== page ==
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Pokhara

Sent 4 May 2010 from Namche Bazaar - 11,200 feet or 3,400 meters

Water buffalos wandering Pokhara's main street
Water buffalos wandering Pokhara's main street

Dear Friends and Family,

We took it a bit easy after our 17-day Langtang / Gosainkund / Helambu trek.  We spent a few days in Kathmandu at Pema's house, then took a 7 hour bus ride to the only other real city in Nepal, Pokhara.

Pokhara is on the shores of Fewa lake, which can be quite picturesque in the right conditions.  Unfortunately, it's actually at a lower altitude than Kathmandu so it also gets its share of smog.  But we walked around the lake and up the hill to the World Peace Pagoda for some nice views of the lake and town, as well as just a hint of Machhapuchhare (Fish Tail Mountain) and the Annapurna range.  We also had fun with the many good-quality (and inexpensive) restaurants in Pokhara.  Pizza?  In Nepal?!?

Dawn over Machhapuchhare and Annapurna 3 from Pokhara
Dawn over Machhapuchhare and Annapurna 3 from Pokhara

One morning we got up in the dark, drove for an hour, then hiked for 45 minutes to the top of a local hill for more views of the mountains.  When the mountains did finally come out, they were stunning, extending for perhaps 1/3 of our vista, from Dhaulagiri in the west, past all 5‑6 of the Annapurna peaks, to Manaslu, Himal Chiuli and Ganesh Himal in the east, with Machhapuchhare reigning over them all (actually a lower peak but closer to Pokhara so it looks bigger).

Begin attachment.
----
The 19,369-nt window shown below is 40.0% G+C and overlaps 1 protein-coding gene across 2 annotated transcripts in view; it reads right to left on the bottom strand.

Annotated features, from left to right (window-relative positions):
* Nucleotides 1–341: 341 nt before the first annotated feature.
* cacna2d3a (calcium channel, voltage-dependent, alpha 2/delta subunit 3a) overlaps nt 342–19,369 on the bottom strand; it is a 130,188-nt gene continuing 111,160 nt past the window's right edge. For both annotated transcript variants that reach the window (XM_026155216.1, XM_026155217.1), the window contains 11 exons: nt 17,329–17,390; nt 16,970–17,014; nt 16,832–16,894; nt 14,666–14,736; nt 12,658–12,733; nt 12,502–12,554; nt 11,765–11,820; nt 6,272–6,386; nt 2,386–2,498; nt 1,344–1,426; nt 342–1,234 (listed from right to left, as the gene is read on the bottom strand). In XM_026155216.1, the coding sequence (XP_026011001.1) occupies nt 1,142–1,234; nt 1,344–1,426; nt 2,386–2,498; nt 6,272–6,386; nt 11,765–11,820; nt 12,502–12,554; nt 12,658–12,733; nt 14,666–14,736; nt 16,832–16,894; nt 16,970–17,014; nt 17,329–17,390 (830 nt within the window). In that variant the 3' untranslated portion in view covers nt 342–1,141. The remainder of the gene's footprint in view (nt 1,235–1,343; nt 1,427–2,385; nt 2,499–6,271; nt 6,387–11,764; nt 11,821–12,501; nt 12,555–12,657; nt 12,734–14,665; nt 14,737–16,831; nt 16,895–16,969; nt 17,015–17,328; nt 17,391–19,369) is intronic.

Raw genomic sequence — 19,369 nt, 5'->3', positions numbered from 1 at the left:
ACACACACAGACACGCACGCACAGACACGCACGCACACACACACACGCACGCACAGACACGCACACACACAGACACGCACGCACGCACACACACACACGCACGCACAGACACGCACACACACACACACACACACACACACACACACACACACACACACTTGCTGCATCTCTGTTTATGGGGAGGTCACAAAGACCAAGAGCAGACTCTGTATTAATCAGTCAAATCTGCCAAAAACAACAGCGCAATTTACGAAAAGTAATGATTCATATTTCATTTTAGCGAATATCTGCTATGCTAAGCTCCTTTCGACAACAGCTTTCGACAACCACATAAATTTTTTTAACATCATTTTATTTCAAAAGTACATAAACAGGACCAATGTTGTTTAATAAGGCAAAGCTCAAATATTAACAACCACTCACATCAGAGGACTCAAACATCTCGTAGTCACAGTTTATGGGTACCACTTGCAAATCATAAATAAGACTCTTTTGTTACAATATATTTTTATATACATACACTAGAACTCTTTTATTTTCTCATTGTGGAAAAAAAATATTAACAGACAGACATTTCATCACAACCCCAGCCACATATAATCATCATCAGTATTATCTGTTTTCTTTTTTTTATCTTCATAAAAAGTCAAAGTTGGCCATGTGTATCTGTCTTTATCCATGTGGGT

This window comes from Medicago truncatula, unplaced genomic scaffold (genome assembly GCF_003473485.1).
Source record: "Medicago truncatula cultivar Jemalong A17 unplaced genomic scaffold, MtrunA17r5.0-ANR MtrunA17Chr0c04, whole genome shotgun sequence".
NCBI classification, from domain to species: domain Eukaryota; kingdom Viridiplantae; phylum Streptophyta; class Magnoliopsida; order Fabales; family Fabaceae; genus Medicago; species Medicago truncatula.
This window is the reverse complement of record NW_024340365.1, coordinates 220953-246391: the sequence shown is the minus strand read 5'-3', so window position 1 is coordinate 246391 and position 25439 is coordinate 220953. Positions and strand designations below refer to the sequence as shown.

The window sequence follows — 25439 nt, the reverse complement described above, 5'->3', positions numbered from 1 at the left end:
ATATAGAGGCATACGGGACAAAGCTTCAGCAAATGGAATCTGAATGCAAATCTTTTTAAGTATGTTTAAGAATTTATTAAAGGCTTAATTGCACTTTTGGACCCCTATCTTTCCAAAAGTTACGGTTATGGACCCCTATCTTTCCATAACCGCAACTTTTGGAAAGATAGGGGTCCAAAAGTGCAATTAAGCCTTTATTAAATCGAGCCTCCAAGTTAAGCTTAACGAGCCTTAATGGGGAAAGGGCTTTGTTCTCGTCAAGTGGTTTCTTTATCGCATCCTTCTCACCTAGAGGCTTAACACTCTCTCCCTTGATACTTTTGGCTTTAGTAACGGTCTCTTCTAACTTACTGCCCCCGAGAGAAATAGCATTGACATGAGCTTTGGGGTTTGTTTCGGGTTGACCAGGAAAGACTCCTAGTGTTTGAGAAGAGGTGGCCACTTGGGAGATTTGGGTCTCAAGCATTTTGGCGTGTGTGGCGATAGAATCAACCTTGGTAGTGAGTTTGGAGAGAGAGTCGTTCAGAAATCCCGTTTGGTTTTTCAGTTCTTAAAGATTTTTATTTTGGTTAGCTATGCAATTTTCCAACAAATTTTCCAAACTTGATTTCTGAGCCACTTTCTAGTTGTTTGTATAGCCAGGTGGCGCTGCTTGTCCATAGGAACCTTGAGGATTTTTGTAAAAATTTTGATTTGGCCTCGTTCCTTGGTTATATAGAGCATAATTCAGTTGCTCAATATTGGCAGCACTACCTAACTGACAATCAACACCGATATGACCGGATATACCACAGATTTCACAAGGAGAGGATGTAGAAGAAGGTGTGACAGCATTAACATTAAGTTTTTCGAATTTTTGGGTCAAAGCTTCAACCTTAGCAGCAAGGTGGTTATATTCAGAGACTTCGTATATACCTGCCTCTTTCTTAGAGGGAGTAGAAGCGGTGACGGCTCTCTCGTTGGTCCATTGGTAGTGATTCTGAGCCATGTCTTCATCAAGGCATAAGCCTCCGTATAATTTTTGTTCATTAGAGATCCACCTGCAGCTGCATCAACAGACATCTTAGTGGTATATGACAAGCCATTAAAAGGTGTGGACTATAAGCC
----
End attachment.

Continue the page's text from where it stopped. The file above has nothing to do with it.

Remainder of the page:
Our bus trip back to Kathmandu took longer as the Maoists had called for demonstrations on May 1st followed by a general strike, and the police had roadblocks up (not sure why, as they didn't seem to be doing anything except slowing everyone down).  But we had to get back so Scott could fly back to Victoria to work (SOMEbody's got to pay for this!)

Fewa Lake, next to Pokhara
Fewa Lake, next to Pokhara

From what we've seen, the Maoists seem to be just bullies.  They were going from house to house, banging on doors and demanding money.  They tried to extort money from the private schools and successfully closed most of them down after burning some of their busses and beating up a principal.  We watched several Maoists go up to a fruit‑seller pushing his wares on an old bicycle, pull several fruits out of his baskets, and walk off laughing at the poor man's requests for payment.  On May 2nd they absolutely shut down Kathmandu by setting up roadblocks and preventing all mechanized transportation.  If you approached on a motorbike, or even a bicycle, the Maoists would smash your bike.  Our guide watched it happen.  Seems a strange way to win the hearts and minds of the masses.

World Peace Pagoda above Pokhara
World Peace Pagoda above Pokhara

But more to the point, Nepal is full of entrepreneurs!  Most of them are pretty poor by world standards, but they're all out there working as hard as they can, hustling for a buck.  Apparently, nobody told them that communism means that NObody gets ahead (well, except the leaders).  Unfortunately, I can't understand the Maoist speeches so I don't know what platform they're trying to use or what they're promising to the masses.  Obviously it's not right for the Maoists to not tell the full story.  But I suppose politicians are always trying to dupe the uneducated, especially in the third world.  It's the easiest way to get (or stay) in power.

Fair Skies and Calm Flights -- Jon, Sue, Chris and Amanda

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